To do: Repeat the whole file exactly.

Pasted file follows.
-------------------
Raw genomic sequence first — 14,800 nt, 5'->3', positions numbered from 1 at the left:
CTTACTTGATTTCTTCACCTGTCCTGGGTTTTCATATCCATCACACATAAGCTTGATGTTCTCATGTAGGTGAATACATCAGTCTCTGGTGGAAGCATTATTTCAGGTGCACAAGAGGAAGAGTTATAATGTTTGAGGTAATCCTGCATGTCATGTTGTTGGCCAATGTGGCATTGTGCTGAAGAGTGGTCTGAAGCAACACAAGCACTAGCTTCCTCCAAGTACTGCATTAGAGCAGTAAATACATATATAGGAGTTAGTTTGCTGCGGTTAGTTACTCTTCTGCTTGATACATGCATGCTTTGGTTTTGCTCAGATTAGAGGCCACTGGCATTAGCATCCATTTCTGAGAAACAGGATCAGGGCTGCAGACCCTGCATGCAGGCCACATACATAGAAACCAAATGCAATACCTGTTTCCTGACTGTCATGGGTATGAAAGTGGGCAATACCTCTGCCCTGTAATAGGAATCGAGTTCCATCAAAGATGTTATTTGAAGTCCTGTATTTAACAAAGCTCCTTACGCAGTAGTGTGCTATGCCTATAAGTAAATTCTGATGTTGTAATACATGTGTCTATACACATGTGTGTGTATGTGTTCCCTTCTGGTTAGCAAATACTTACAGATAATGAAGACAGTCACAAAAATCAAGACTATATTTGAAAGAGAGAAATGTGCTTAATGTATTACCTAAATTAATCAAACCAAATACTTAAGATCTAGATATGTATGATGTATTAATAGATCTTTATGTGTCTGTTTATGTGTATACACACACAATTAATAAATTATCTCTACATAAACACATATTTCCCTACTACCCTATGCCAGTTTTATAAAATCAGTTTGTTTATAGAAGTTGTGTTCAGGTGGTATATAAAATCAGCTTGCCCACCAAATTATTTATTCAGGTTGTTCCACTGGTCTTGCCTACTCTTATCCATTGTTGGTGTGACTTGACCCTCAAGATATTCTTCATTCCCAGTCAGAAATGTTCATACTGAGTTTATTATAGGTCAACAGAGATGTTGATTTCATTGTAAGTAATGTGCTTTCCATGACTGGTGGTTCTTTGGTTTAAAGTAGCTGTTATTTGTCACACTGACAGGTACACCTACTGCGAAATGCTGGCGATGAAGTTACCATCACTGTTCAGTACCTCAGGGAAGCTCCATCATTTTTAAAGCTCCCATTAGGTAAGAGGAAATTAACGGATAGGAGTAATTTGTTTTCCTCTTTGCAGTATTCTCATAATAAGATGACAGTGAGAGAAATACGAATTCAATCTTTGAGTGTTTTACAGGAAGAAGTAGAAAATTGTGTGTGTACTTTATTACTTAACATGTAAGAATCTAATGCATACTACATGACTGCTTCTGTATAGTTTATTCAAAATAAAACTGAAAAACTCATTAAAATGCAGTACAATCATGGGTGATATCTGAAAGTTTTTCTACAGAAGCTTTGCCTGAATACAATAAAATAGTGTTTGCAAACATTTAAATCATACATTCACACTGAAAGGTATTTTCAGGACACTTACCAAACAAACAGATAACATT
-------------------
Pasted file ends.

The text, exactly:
Raw genomic sequence first — 14,800 nt, 5'->3', positions numbered from 1 at the left:
CTTACTTGATTTCTTCACCTGTCCTGGGTTTTCATATCCATCACACATAAGCTTGATGTTCTCATGTAGGTGAATACATCAGTCTCTGGTGGAAGCATTATTTCAGGTGCACAAGAGGAAGAGTTATAATGTTTGAGGTAATCCTGCATGTCATGTTGTTGGCCAATGTGGCATTGTGCTGAAGAGTGGTCTGAAGCAACACAAGCACTAGCTTCCTCCAAGTACTGCATTAGAGCAGTAAATACATATATAGGAGTTAGTTTGCTGCGGTTAGTTACTCTTCTGCTTGATACATGCATGCTTTGGTTTTGCTCAGATTAGAGGCCACTGGCATTAGCATCCATTTCTGAGAAACAGGATCAGGGCTGCAGACCCTGCATGCAGGCCACATACATAGAAACCAAATGCAATACCTGTTTCCTGACTGTCATGGGTATGAAAGTGGGCAATACCTCTGCCCTGTAATAGGAATCGAGTTCCATCAAAGATGTTATTTGAAGTCCTGTATTTAACAAAGCTCCTTACGCAGTAGTGTGCTATGCCTATAAGTAAATTCTGATGTTGTAATACATGTGTCTATACACATGTGTGTGTATGTGTTCCCTTCTGGTTAGCAAATACTTACAGATAATGAAGACAGTCACAAAAATCAAGACTATATTTGAAAGAGAGAAATGTGCTTAATGTATTACCTAAATTAATCAAACCAAATACTTAAGATCTAGATATGTATGATGTATTAATAGATCTTTATGTGTCTGTTTATGTGTATACACACACAATTAATAAATTATCTCTACATAAACACATATTTCCCTACTACCCTATGCCAGTTTTATAAAATCAGTTTGTTTATAGAAGTTGTGTTCAGGTGGTATATAAAATCAGCTTGCCCACCAAATTATTTATTCAGGTTGTTCCACTGGTCTTGCCTACTCTTATCCATTGTTGGTGTGACTTGACCCTCAAGATATTCTTCATTCCCAGTCAGAAATGTTCATACTGAGTTTATTATAGGTCAACAGAGATGTTGATTTCATTGTAAGTAATGTGCTTTCCATGACTGGTGGTTCTTTGGTTTAAAGTAGCTGTTATTTGTCACACTGACAGGTACACCTACTGCGAAATGCTGGCGATGAAGTTACCATCACTGTTCAGTACCTCAGGGAAGCTCCATCATTTTTAAAGCTCCCATTAGGTAAGAGGAAATTAACGGATAGGAGTAATTTGTTTTCCTCTTTGCAGTATTCTCATAATAAGATGACAGTGAGAGAAATACGAATTCAATCTTTGAGTGTTTTACAGGAAGAAGTAGAAAATTGTGTGTGTACTTTATTACTTAACATGTAAGAATCTAATGCATACTACATGACTGCTTCTGTATAGTTTATTCAAAATAAAACTGAAAAACTCATTAAAATGCAGTACAATCATGGGTGATATCTGAAAGTTTTTCTACAGAAGCTTTGCCTGAATACAATAAAATAGTGTTTGCAAACATTTAAATCATACATTCACACTGAAAGGTATTTTCAGGACACTTACCAAACAAACAGATAACATT